The City of Vancouver approved a plan on Wednesday to spend $2.2 million of $3.5 million raised from property taxes to address the ongoing overdose crisis.
The bulk of the money is going to support for Vancouver Fire and Rescue Services's mobile medic unit, accounting for $1.9 million of it.
It will also go to a new Strathcona community policing centre, support for 11 other community policing centres and expanded naloxone training for city staff.
Mayor Gregor Robertson and all Vision Vancouver councillors voted in favour of the spending, as did Green Coun. Adriane Carr, while the three NPA councillors voted against it.
Mayor Robertson, in a statement, is quoted as saying the City is doing "more than its fair share" to address the crisis.
"We're at a breaking point — we need urgent investments from the B.C. and federal governments to provide expanded access to addictions treatment, substitution therapy and detox, which are crucial to saving lives," the statement read.
Coun. Kerry Jang also called for more from senior levels of government.
"The province, their response has been really slow and this is why the city needed to take these extraordinary measures," he said. "We haven't seen treatment on demand. We are very slow in being able to test drugs on the street.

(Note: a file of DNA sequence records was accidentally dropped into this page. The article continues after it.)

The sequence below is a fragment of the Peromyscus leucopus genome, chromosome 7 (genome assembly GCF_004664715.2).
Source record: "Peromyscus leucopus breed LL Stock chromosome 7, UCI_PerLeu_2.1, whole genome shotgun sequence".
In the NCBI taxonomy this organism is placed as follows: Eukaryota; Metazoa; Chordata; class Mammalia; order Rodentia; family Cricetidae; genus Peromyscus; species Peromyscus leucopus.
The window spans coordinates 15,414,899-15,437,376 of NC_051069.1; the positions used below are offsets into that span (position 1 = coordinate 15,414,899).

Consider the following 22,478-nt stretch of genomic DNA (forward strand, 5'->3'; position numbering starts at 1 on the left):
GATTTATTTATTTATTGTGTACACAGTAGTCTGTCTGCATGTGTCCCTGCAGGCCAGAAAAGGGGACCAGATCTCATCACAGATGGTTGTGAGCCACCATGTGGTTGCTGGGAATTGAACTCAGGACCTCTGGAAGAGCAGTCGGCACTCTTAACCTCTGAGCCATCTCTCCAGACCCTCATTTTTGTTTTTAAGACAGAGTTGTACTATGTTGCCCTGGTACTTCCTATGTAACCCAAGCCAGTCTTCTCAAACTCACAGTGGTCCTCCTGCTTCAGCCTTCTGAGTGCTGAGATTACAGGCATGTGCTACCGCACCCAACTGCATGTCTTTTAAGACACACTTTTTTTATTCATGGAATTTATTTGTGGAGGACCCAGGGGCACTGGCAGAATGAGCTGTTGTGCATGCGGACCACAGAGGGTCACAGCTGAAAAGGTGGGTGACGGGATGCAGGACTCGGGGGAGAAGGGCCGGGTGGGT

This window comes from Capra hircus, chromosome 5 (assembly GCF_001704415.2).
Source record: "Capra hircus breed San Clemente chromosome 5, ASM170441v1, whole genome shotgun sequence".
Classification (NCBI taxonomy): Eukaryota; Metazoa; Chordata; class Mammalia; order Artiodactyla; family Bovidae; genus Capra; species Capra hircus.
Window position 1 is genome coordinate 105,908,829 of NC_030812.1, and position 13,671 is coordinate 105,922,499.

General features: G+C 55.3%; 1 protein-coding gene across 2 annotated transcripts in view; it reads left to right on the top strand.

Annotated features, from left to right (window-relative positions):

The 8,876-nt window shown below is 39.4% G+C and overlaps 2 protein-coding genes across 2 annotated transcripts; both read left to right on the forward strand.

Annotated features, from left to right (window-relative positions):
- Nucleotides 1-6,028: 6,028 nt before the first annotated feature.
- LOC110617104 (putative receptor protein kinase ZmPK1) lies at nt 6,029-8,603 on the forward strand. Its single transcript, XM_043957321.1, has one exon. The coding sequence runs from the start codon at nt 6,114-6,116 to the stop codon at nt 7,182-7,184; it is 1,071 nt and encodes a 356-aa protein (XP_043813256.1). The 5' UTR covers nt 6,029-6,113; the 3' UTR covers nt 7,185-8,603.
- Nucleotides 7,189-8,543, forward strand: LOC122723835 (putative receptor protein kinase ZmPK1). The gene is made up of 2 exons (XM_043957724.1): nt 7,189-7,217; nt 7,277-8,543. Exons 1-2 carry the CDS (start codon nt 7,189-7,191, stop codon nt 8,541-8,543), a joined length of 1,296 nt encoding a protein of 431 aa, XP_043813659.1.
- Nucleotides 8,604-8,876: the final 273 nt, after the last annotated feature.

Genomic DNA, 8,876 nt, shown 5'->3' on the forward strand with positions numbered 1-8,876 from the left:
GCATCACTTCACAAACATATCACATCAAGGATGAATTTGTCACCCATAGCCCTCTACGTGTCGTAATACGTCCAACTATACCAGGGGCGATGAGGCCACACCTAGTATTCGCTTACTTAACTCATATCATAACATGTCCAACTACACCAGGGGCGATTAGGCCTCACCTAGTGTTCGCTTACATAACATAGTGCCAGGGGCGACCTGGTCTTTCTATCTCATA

"There seems to be no coordination between the federal government, the provincial government and local government."
In December, Vancouver city council was set to debate a budget that included a 3.4 per cent property tax increase, but that was raised to 3.9 per cent in order to raise a total of $3.5 million to be spent on the overdose crisis.
One aspect of that spending, the Strathcona community policing centre, has proven controversial.
While the Strathcona Residents' Association and the Strathcona BIA support the centre, advocacy groups including the Carnegie Community Action Project and Vancouver Area Network of Drug Users say more policing is not the answer for the neighbourhood.
"What we heard today [from staff and police] was how the new community policing centres will operate," Jang said.
"If you're a drug user, they'll help get you treatment. If you're overdosing, they can be out and help you. ... It's not a policing model, it's more of a volunteer model providing eyes and ears on the street."
The mayor's office says the $2.2 million is the first round of spending the $3.5 million total. Jang says future allocations may include mental health support for first responders and other frontline staff.
In 2016, Vancouver saw 214 overdose deaths, the highest of any municipality in B.C., while the province saw 914 such deaths in all.